Another time, a different ‘rockstar rabbnit’ rolled into town, and again it was an-singing, all-dancing event that was so expensive to attend, it actually provoked a storm of outrage in the village.

Why so expensive?! Everyone wanted to know.

But then, when you saw the fancy venue that was hired, and the expensive light and sound crew, and you counted the number of dancers, and comedians, and singers and performers who were the ‘warm up’ for that rockstar rabbanit, it all made perfect sense.

It was slick entertainment being packaged as Torah, and it was totally focused on the ‘feel-good’ factor, instead of the ‘actually becoming good’ factor – which again, is a much harder sell, commercially.

Again, I came away with a very uncomfortable feeling about it all, especially when I saw the queue of women lining up to get a ‘blessing’ and advice from the rabbanit after the show. I know firsthand how much damage bad advice can do to people who have been fooled into believing they’re dealing with a bona fide tzaddik.

You throw away your own critical thinking, you override your own gut feelings – and ultimately, the person isn’t really a tzaddik, doesn’t have any more of a connection to God than you do, and is really just dressing their own opinions and biases up as ‘ruach hakodesh’, or some sort of prophetic spirit.

In a nutshell: it’s extremely dangerous.

Another time, I was strong-armed into attending yet another Torah class given by yet another ‘rockstar rabbanit’, this time in Jerusalem. Again, I was left underwhelmed by the quality of the Torah being taught, and the character of the person giving it over, and overwhelmed by the insistence of the helper who waved her ‘donation cannister’ in the face of everyone who entered the room, and demanded a 30 shekel ‘donation’ before she’d let you sit down.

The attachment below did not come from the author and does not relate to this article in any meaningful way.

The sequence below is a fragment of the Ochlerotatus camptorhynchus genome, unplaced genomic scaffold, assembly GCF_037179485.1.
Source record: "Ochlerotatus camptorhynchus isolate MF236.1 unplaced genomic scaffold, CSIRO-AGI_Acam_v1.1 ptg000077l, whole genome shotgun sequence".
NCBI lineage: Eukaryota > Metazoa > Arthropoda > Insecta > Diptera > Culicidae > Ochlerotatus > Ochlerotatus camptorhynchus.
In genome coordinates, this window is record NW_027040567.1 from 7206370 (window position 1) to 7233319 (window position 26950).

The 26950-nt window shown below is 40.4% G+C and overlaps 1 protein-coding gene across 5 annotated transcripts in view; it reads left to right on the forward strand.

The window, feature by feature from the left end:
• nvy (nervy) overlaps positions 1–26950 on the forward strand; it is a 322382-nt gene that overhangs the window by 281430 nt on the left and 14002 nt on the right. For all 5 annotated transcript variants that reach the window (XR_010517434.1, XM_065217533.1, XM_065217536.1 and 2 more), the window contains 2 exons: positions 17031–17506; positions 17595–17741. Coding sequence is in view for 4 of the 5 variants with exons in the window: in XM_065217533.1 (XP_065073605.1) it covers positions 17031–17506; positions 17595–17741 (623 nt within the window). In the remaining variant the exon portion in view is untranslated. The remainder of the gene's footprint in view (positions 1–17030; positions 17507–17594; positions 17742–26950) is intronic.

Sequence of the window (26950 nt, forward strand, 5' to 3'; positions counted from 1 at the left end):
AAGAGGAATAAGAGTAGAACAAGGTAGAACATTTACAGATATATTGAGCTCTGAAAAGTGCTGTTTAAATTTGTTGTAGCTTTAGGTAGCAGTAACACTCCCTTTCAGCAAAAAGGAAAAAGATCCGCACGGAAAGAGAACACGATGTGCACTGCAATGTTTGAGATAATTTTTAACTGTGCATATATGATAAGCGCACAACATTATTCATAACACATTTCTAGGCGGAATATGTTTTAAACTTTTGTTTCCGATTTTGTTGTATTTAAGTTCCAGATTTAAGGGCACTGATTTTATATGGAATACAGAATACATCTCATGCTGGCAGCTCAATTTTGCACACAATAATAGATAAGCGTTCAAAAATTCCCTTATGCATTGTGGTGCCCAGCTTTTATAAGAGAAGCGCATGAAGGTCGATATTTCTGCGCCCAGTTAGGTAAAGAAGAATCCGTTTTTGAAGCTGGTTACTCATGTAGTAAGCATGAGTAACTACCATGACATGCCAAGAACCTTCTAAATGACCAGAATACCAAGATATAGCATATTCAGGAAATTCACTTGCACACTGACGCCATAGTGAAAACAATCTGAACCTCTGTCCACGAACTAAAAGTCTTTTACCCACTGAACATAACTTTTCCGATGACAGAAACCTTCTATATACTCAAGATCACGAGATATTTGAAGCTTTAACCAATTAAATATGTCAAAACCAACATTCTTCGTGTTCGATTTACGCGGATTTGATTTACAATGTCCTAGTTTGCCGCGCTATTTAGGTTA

Ah, Torah lishma! Torah teaching for its own sake! Torah learning for God!

Not.

Not at all, actually.

I know rabbis and rabbanits need to eat, I really do. I know they need to put food on the table.

But as soon as the financial consideration becomes the imperative, all that person’s Torah, all that person’s wisdom, all that person’s ‘advice’ and insight, it’s all being harnessed to power their own honor and bank account, and God is out of the picture.

Even Rebbe Nachman tells us (in Sefer HaMiddot, Tzaddik, #18):

There is a tzaddik whose fame is reknown, who later falls through lust for money.

I.e., even a bona fide tzaddik can fall into a very bad place when financial considerations becomes the main engine driving their activities.

Also in Sefer HaMiddot (Tzaddik #57), Rabbenu tells us:

There are those that expound on the Torah with eloquence, yet their words lack truth.

But man, do they make for some good entertainment!

The rabbis and rabbanits who are truly serving God lishma, truly teaching Torah lishma, often do so at such an enormous cost to themselves, and their own comfort zone, and their own finances and ego.

That’s one of the ways you can tell who is ‘real’ and who isn’t, in our confused, upside-down, back-to-front world.

I prefer to learn Torah from people who I know from firsthand knowledge often lack the funds to pay their own electricity bills. And who often go into enormous debt putting out Torah teachings, or building new kollels and yeshivas, as Rav Natan did on behalf of Rebbe Nachman, and Breslov chassidut. And who literally go through a ‘fire and water’ of disgrace and humiliation, because they want all the honor to go to God, and not to become some ‘big name’ on the Torah circuit.